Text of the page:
Prescription Painkiller Abuse
Prescription Painkiller Abuse: Symptoms
Some of the signs of prescription painkiller abuse range in severity, and sometimes these side effects impact an individual differently, especially depending on how the individual ingests the substance. If you suffer from prescription painkiller abuse you are likely to experience several or all of these symptoms:
- Increased tolerance
- Decreased level of testosterone for men
- Enlargement of the prostate for men
- Excessive sweating
- Swelling in the arms and legs
- Chronic constipation
- Dry mouth
- Respiratory distress
Prescription Painkiller Abuse: Withdrawal
One of the harsh realities of prescription painkiller abuse is the withdrawal symptoms because depending on the amount used and how often the individual can experience great discomfort or even painful symptoms.
Included here is a list of problematic withdrawal symptoms often associated with prescription painkiller abuse. Some seem more threatening than others, but treatment for prescription painkiller abuse means you will have access to a medical staff and typically medication to assist you in a detox. Prescription painkiller abuse withdrawal symptoms include:
- Muscle and bone pain
- Muscle spasms
- Diarrhea and vomiting
- Chills and goose bumps
- Intense anxiety
Prescription Painkiller Abuse: Detox
When getting help for prescription painkiller abuse a treatment facility will give you an initial assessment and go through treatment plan prior to starting your detox. In the detox phase of treatment, you will be given a drug screening and the staff will analyze which substances are in your system to safely and effectively decide what medications to give you to assist in your detox.
Typically you will be started on medication and gradually tapered off in a reasonable period of time without having to experience the great discomfort that can come from prescription painkiller abuse. The goal is to make you as comfortable as possible and to get you physically cleared of all substances before sending you to rehab.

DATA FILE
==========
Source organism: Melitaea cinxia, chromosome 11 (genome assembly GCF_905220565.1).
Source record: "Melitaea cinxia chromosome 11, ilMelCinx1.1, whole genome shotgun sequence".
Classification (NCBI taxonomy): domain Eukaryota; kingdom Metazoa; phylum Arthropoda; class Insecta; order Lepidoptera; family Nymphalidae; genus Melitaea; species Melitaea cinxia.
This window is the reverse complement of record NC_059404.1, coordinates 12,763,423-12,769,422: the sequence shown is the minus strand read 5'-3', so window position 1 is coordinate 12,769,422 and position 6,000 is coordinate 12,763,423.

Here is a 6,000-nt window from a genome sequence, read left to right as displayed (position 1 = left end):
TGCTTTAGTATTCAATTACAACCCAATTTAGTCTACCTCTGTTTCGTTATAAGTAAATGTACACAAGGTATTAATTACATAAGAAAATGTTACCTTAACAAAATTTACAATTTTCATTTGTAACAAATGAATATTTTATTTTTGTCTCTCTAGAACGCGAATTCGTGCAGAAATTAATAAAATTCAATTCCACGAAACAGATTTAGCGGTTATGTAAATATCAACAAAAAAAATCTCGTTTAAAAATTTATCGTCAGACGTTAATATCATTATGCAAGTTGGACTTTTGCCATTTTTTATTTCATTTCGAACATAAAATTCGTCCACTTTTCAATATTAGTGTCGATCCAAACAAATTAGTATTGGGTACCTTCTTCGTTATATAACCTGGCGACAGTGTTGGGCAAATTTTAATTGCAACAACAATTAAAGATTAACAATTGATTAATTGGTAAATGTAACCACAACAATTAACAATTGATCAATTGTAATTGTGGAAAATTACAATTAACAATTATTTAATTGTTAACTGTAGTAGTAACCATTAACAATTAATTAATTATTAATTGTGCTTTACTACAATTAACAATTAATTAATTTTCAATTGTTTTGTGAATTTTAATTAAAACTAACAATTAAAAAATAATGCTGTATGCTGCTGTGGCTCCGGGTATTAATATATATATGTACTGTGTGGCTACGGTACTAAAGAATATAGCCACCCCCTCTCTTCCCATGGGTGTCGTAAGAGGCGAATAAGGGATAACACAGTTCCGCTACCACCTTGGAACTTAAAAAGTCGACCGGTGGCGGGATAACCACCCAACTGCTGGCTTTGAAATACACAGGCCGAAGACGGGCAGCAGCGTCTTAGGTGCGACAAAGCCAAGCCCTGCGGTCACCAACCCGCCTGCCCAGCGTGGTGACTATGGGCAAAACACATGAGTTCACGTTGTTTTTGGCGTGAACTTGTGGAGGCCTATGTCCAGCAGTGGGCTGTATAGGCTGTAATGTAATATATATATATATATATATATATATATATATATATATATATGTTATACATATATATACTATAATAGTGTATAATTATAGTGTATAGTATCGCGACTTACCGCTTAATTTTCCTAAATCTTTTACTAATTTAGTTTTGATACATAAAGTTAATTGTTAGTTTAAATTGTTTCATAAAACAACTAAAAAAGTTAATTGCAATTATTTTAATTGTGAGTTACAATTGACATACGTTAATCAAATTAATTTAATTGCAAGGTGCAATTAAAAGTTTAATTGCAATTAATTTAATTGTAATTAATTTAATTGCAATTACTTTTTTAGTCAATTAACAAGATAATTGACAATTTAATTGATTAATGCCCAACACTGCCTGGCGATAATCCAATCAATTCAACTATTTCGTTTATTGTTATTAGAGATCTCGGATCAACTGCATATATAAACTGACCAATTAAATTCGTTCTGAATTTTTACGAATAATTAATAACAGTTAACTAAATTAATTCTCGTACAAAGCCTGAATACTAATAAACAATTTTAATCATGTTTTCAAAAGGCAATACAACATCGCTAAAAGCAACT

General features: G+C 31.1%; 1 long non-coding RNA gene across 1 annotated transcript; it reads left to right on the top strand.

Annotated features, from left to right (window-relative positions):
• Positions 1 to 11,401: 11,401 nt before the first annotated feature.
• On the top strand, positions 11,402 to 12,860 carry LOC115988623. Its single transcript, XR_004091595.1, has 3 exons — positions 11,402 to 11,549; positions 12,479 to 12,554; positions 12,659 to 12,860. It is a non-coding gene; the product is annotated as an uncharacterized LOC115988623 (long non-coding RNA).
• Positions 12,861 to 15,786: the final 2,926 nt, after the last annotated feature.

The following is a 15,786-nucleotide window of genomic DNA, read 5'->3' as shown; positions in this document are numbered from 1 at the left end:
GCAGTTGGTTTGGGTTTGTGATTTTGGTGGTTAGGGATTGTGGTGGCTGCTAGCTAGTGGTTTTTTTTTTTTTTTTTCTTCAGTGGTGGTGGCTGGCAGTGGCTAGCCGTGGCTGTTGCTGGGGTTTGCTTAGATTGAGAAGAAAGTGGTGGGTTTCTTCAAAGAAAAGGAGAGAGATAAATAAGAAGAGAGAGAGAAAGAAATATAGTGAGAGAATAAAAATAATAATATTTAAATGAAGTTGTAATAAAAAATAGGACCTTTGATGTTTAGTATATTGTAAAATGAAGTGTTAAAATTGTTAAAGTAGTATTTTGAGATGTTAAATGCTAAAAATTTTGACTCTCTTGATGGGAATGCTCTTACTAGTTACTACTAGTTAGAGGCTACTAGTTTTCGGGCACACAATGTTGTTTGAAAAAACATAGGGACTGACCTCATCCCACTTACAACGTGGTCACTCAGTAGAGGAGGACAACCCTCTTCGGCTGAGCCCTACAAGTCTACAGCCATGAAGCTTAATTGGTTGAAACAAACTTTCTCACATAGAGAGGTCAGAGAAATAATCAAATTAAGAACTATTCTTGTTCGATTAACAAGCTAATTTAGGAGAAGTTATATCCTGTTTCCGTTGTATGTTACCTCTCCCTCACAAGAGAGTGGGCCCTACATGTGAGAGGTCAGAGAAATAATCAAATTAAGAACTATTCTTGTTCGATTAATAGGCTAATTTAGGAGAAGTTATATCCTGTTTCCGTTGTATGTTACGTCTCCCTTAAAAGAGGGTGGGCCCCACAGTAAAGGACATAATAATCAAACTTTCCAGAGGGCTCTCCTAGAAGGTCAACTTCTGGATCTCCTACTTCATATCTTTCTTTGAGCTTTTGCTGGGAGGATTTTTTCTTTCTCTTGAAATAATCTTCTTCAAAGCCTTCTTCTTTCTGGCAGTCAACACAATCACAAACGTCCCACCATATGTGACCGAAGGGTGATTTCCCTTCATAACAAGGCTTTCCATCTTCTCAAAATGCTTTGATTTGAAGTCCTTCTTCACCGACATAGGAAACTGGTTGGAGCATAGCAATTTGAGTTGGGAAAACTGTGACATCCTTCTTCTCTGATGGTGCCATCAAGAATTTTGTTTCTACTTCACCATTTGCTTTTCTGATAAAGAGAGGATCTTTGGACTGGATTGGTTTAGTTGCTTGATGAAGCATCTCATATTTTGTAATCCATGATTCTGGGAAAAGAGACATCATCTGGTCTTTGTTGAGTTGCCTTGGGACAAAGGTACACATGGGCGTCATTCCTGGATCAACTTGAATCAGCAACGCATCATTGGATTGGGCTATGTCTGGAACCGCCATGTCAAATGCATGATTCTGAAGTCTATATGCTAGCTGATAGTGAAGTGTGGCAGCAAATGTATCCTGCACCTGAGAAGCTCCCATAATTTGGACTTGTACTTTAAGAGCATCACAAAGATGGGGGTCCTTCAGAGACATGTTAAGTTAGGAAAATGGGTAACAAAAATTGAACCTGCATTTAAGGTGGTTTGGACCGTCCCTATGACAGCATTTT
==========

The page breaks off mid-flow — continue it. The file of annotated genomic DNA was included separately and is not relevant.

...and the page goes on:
Prescription Painkiller Abuse: Rehab
After someone has completed the detox stage of treatment for prescription painkiller abuse, the next step is to go into the inpatient rehab phase and start therapy, which provides one-on-one and peer counseling for learning how to stay sober.
During the assessment you will be asked a series of questions to best identify your specific needs for your treatment plan, then a therapist best suited for your personalized treatment will be assigned to you. Programs on treatment for prescription painkiller abuse typically incorporate 12-step meetings and get you acquainted with the recovery community around you.
This is also coupled with peer and individual therapy to help you build on the foundation for a program of recovery from prescription painkiller abuse, and teaches you new coping skills, along with addressing trauma and any other coexisting concerns.
Prescription Painkiller Abuse: Recovery
Once the treatment for prescription painkiller abuse has determined that an individual is ready to leave to structure of inpatient rehab, they will be given the opportunity to attend an IOP program and receive aftercare options.
IOP (intensive outpatient program) is the phase of treatment for prescription painkiller abuse where you continue therapy and group sessions, but you no longer live in the residential facility, allowing you more freedom and transitioning you into the outside world again.
A lot of individuals opt to go into a halfway house once they have finished inpatient treatment for prescription painkiller abuse. A halfway house offers more stability, but you are still able to have much more independence.
After treatment for prescription painkiller abuse, it is important to know you are in a good and safe sober living environment. A halfway house is especially productive because that atmosphere promotes positive growth, as long as you are willing to follow simple guidelines in place for the protection of all residents. The choice to work a program of recovery always comes down to you, and with prescription painkiller abuse there is no shame in taking all the help you can get.
People struggling with prescription painkiller abuse or other medications, recovery is possible, and treatment can be the first and most important step.
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